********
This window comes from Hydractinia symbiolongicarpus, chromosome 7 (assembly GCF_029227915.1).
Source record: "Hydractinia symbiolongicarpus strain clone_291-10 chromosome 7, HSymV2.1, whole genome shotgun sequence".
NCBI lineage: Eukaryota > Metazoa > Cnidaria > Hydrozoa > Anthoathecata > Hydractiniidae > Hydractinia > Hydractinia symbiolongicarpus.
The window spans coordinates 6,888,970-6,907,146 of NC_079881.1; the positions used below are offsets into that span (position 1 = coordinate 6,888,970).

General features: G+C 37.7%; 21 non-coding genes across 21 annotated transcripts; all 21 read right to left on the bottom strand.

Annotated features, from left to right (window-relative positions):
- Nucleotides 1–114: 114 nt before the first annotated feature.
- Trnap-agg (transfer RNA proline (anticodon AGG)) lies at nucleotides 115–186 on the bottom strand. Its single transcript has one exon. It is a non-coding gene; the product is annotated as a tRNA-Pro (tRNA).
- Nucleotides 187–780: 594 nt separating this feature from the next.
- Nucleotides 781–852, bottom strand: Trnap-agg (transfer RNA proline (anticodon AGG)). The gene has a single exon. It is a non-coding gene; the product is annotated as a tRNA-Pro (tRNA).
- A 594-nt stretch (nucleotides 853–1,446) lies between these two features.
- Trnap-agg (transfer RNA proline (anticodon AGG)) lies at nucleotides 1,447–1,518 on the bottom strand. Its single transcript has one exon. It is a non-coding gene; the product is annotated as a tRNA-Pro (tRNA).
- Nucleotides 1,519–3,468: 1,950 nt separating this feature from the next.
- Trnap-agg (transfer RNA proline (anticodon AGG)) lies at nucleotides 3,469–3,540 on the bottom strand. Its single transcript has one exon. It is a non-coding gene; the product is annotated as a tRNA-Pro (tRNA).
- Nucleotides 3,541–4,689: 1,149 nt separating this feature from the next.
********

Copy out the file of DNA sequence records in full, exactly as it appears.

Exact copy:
This window comes from Hydractinia symbiolongicarpus, chromosome 7 (assembly GCF_029227915.1).
Source record: "Hydractinia symbiolongicarpus strain clone_291-10 chromosome 7, HSymV2.1, whole genome shotgun sequence".
NCBI lineage: Eukaryota > Metazoa > Cnidaria > Hydrozoa > Anthoathecata > Hydractiniidae > Hydractinia > Hydractinia symbiolongicarpus.
The window spans coordinates 6,888,970-6,907,146 of NC_079881.1; the positions used below are offsets into that span (position 1 = coordinate 6,888,970).

General features: G+C 37.7%; 21 non-coding genes across 21 annotated transcripts; all 21 read right to left on the bottom strand.

Annotated features, from left to right (window-relative positions):
- Nucleotides 1–114: 114 nt before the first annotated feature.
- Trnap-agg (transfer RNA proline (anticodon AGG)) lies at nucleotides 115–186 on the bottom strand. Its single transcript has one exon. It is a non-coding gene; the product is annotated as a tRNA-Pro (tRNA).
- Nucleotides 187–780: 594 nt separating this feature from the next.
- Nucleotides 781–852, bottom strand: Trnap-agg (transfer RNA proline (anticodon AGG)). The gene has a single exon. It is a non-coding gene; the product is annotated as a tRNA-Pro (tRNA).
- A 594-nt stretch (nucleotides 853–1,446) lies between these two features.
- Trnap-agg (transfer RNA proline (anticodon AGG)) lies at nucleotides 1,447–1,518 on the bottom strand. Its single transcript has one exon. It is a non-coding gene; the product is annotated as a tRNA-Pro (tRNA).
- Nucleotides 1,519–3,468: 1,950 nt separating this feature from the next.
- Trnap-agg (transfer RNA proline (anticodon AGG)) lies at nucleotides 3,469–3,540 on the bottom strand. Its single transcript has one exon. It is a non-coding gene; the product is annotated as a tRNA-Pro (tRNA).
- Nucleotides 3,541–4,689: 1,149 nt separating this feature from the next.